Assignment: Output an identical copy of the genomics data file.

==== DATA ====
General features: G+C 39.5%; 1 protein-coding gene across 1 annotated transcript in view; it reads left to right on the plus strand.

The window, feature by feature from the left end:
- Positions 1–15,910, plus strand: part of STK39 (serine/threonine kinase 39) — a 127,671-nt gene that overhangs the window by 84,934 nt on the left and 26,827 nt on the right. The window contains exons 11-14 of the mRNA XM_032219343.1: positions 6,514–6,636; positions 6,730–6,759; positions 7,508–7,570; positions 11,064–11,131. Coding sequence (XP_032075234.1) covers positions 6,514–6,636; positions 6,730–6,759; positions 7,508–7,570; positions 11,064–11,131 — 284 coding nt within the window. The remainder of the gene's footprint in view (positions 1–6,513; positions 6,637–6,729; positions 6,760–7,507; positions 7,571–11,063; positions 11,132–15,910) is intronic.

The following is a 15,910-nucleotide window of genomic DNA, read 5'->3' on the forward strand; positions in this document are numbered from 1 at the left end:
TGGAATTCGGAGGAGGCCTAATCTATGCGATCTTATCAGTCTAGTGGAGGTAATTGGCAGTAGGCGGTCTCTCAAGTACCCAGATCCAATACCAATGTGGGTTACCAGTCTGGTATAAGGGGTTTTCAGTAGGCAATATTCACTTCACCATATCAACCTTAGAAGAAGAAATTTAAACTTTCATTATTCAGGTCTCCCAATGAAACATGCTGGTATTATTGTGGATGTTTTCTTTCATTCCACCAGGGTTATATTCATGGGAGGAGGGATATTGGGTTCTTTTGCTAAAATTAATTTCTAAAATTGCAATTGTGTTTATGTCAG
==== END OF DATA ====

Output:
General features: G+C 39.5%; 1 protein-coding gene across 1 annotated transcript in view; it reads left to right on the plus strand.

The window, feature by feature from the left end:
- Positions 1–15,910, plus strand: part of STK39 (serine/threonine kinase 39) — a 127,671-nt gene that overhangs the window by 84,934 nt on the left and 26,827 nt on the right. The window contains exons 11-14 of the mRNA XM_032219343.1: positions 6,514–6,636; positions 6,730–6,759; positions 7,508–7,570; positions 11,064–11,131. Coding sequence (XP_032075234.1) covers positions 6,514–6,636; positions 6,730–6,759; positions 7,508–7,570; positions 11,064–11,131 — 284 coding nt within the window. The remainder of the gene's footprint in view (positions 1–6,513; positions 6,637–6,729; positions 6,760–7,507; positions 7,571–11,063; positions 11,132–15,910) is intronic.

The following is a 15,910-nucleotide window of genomic DNA, read 5'->3' on the forward strand; positions in this document are numbered from 1 at the left end:
TGGAATTCGGAGGAGGCCTAATCTATGCGATCTTATCAGTCTAGTGGAGGTAATTGGCAGTAGGCGGTCTCTCAAGTACCCAGATCCAATACCAATGTGGGTTACCAGTCTGGTATAAGGGGTTTTCAGTAGGCAATATTCACTTCACCATATCAACCTTAGAAGAAGAAATTTAAACTTTCATTATTCAGGTCTCCCAATGAAACATGCTGGTATTATTGTGGATGTTTTCTTTCATTCCACCAGGGTTATATTCATGGGAGGAGGGATATTGGGTTCTTTTGCTAAAATTAATTTCTAAAATTGCAATTGTGTTTATGTCAG